In a previous post I described how to troubleshoot AppFabric timeouts a problem which many customers have seen, most acutely when SharePoint is under heavy load. One thing consistent to almost every case is that the main victims/culprits for timeouts are view-state and login caches, and since writing the previous post I’ve refined what the values best suited for these are if you’re getting these errors and don’t have time to figure out more exact values for your environment. This post just focuses on these two caching areas.
In short, you should set some values much higher than SharePoint sets by default for these two caching containers if you need this to work and you don’t have time to increase the values based on tuning them over time. Normally I’d recommend increasing the values & measuring the impact before tuning again but often that’s just not a realistic possibility, hence this post.
There are four settings that I’ve found have the most impact to timeouts, and most of these can be cranked way past their SharePoint defaults.
Why Are SharePoint/AppFabric Default Values So Low?
This question is often asked, quite legitimately in my opinion. There’s no quick answer but here we go anyway.
Normally AppFabric is used as a standalone product for custom-coded applications which connect to a remote AppFabric cluster on separate machines. SharePoint on the other hand sits side-by-side AppFabric (mostly) so my guess is (and it’s never been confirmed) the thinking was therefore such high defaults would never be needed as most requests wouldn’t even hit the network.
Also, in a perfect world, SharePoint servers are perfectly dimensioned with enough CPU, memory, and network bandwidth for the users & code being run in all circumstances. In the real world however often said servers are working much harder than they should be, for more users and one of the first things to start dying is the distributed (non-critical) cache.
What Are The Risks of Increasing the Values?
Very few. Normally AppFabric is setup a shared service, often between completely unrelated applications and these values are designed to make sure no single “client” can cause any performance issues by flooding AppFabric with too much work, too quickly. Also, and to a lesser extent, AppFabric is a cache meaning “fast access” – if the cache becomes slower than the normal way of grabbing the data then entire point of using it is lost.
SharePoint has its very own AppFabric service instance so the worst thing that could happen is SharePoint’s AppFabric is overloaded by SharePoint itself & other parts of SharePoint functionality begin to suffer.
But that said, 95% of timeouts & load issues are because 95% of the usage is by view-state and/or logon cache. Therefore these containers should be configured with the most leeway for when things are under stress.
View-State & Logon Cache Client Defaults
Here are said key configuration values; the documented descriptions, SharePoint defaults and what I’d recommend setting the values to, based-on our very own AppFabric (standalone) documentation if you’re getting timeouts:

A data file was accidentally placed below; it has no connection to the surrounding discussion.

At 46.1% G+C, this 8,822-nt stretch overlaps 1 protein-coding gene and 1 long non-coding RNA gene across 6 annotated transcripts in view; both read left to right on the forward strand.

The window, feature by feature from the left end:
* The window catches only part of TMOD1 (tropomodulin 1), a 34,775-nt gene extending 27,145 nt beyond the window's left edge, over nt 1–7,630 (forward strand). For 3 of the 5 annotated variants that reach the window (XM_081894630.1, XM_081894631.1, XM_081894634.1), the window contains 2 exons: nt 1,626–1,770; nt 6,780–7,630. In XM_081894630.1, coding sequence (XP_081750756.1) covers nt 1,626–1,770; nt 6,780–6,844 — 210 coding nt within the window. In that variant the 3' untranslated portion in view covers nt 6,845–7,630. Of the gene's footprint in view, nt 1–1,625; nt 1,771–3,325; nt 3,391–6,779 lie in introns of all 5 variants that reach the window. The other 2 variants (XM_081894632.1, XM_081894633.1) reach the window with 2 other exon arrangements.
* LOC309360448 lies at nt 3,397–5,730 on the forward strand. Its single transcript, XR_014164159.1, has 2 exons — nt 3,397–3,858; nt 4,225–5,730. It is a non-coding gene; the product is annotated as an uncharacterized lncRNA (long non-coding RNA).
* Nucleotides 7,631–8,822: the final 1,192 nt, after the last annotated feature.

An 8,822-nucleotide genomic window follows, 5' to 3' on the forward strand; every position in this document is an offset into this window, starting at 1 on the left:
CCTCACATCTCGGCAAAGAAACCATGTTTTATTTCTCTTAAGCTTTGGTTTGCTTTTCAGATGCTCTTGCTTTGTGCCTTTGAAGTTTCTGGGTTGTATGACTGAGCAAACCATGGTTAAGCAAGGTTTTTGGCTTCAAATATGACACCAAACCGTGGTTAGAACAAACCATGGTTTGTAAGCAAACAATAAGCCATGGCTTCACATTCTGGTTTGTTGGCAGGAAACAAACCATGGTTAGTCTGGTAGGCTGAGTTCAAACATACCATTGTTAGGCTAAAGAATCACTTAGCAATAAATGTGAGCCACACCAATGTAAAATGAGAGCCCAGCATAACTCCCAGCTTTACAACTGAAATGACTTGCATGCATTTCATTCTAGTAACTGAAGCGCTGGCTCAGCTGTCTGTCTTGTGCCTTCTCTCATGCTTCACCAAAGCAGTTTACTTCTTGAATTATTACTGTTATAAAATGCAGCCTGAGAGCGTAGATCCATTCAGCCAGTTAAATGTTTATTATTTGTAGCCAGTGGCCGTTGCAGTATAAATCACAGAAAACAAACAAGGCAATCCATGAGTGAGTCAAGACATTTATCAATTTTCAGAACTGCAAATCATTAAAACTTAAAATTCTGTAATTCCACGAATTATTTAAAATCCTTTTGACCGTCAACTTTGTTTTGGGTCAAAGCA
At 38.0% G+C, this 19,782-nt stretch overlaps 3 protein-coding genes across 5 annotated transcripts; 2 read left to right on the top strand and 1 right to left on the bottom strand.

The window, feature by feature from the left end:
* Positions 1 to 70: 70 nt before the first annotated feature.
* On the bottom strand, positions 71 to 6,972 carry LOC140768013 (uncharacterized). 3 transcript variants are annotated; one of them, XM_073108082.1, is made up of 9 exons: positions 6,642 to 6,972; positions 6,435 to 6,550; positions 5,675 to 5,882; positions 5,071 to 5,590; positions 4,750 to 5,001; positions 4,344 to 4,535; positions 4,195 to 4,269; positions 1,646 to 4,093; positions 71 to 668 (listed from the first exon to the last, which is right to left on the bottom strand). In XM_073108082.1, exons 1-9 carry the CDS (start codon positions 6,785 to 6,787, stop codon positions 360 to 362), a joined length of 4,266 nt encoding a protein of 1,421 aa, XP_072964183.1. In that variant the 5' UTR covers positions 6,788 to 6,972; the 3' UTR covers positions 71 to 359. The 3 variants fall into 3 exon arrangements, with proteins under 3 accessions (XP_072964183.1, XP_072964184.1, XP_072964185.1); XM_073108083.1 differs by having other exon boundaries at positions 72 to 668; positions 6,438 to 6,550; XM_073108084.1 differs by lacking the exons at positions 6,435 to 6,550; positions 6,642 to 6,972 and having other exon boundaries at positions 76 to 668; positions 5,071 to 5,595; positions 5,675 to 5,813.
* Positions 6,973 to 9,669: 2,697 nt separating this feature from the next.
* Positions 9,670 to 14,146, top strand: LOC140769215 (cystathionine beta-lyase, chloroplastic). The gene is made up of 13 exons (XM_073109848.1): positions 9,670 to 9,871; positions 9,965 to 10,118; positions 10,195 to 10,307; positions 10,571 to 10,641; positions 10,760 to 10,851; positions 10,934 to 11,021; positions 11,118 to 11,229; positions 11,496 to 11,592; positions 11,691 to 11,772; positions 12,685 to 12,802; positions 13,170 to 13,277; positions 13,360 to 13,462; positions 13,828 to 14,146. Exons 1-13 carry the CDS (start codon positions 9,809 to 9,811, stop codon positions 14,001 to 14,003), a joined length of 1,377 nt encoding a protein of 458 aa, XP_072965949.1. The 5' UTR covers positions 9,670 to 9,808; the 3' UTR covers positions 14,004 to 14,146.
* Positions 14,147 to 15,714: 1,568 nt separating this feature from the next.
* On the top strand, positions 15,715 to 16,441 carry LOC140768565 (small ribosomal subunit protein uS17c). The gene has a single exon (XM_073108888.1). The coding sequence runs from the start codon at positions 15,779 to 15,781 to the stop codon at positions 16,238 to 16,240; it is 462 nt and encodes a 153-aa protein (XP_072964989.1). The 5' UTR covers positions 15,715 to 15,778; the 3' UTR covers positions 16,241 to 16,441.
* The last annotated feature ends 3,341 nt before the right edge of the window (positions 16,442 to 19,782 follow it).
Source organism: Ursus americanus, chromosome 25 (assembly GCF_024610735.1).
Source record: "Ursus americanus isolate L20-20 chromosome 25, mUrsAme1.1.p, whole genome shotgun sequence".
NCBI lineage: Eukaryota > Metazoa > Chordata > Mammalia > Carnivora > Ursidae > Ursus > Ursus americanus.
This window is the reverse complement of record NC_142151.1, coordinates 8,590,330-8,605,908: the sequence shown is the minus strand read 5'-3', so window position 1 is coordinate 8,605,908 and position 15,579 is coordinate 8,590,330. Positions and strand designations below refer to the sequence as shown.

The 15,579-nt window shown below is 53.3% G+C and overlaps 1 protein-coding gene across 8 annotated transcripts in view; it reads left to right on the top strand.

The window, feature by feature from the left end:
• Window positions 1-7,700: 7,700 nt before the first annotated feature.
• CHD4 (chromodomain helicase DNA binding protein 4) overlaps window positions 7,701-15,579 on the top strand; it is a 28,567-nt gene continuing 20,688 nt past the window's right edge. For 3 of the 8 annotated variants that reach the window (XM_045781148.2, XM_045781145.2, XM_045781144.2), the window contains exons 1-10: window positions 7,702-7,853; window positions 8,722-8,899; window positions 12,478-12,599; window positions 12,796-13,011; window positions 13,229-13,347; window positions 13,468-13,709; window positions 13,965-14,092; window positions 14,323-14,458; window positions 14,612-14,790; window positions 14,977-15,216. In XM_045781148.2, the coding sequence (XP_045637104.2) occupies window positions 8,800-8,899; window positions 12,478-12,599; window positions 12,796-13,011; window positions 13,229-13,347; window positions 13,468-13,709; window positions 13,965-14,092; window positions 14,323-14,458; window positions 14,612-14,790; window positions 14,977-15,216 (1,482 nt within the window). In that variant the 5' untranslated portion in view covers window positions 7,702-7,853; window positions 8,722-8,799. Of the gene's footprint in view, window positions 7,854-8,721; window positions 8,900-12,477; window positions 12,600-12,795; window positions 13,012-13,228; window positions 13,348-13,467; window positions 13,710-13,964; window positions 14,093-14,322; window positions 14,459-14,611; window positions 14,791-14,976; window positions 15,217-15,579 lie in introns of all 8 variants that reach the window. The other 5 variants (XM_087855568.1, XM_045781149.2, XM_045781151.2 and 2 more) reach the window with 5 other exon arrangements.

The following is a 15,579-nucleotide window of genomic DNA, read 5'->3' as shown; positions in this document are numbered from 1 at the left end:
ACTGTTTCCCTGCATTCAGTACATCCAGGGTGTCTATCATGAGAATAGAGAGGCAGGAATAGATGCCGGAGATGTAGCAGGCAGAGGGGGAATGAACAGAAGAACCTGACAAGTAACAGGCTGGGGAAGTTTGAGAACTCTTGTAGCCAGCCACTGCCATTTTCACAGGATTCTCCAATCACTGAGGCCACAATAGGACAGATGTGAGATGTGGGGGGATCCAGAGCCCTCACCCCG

“Specifies the maximum number of channels to open to the cache cluster”.
SharePoint default is 8 max connections.
As for what you set it to, make it no more than 100 – the AppFabric default is just 1, but this really depends on how much your hardware & network can scale. I’d happily go to 20 connections without too much worry.
Note: there are apparently circumstances where this can exhaust the thread-pool in AF – avoid setting this too high, and change this setting last. For this reason I’ve removed this change from the scripts below.
“The length of time (milliseconds) that the cache client waits to establish a network connection with the server“.
SharePoint default is 100.
AppFabric documentation says 3000 is the recommended value (3 seconds). That sounds reasonable – a system under load can certainly take longer than 1/10th of a second so 3000 is good a good starting point.
“The length of time (milliseconds) to wait for a request before aborting the channel (milliseconds)”.
Sharepoint default is a mere 20 milliseconds.
Interestingly from just testing, it seems SharePoint web-front-ends will reset/re-open TCP connections at the same interval configured here which will can stack-up extra traffic just from the extra TCP handshakes. So given that plus the fact this tends to be the limit means I’d recommend going up-to the AppFabric recommendation of 60000 (10 minutes) for this setting.
“The length of time (milliseconds) that the cache client waits for a response from the server for each request”.
SharePoint default is again a mere 20 milliseconds.
I’d recommend upping this value to the AppFabric minimum recommendation of 1000 (1 second).
View-State Timeout Script
This should take care of any distributed cache timeouts:
$viewStateCacheSettings= Get-SPDistributedCacheClientSetting -ContainerType DistributedViewStateCache
$viewStateCacheSettings.requestTimeout = 1000
$viewStateCacheSettings.receiveTimeout = 60000
$viewStateCacheSettings.channelOpenTimeOut = 3000
Set-SPDistributedCacheClientSetting -ContainerType DistributedViewStateCache $viewStateCacheSettings
Login Token Timeout Script
This should wrap-up any timeouts with the view-state:
$logonCacheSettings= Get-SPDistributedCacheClientSetting -ContainerType DistributedLogonTokenCache
$logonCacheSettings.requestTimeout = 1000
$logonCacheSettings.receiveTimeout = 60000
$logonCacheSettings.channelOpenTimeOut = 3000
Set-SPDistributedCacheClientSetting -ContainerType DistributedLogonTokenCache $logonCacheSettings
Does AppFabric Need to be Restarted for Configuration Changes?
Yes and no. Yes to be sure, is the short version. Restart on each node, taking care to do it cleanly of course.
I hope this has helped clear-up the timeout errors with AppFabric! Feedback on what’s missing is always welcome.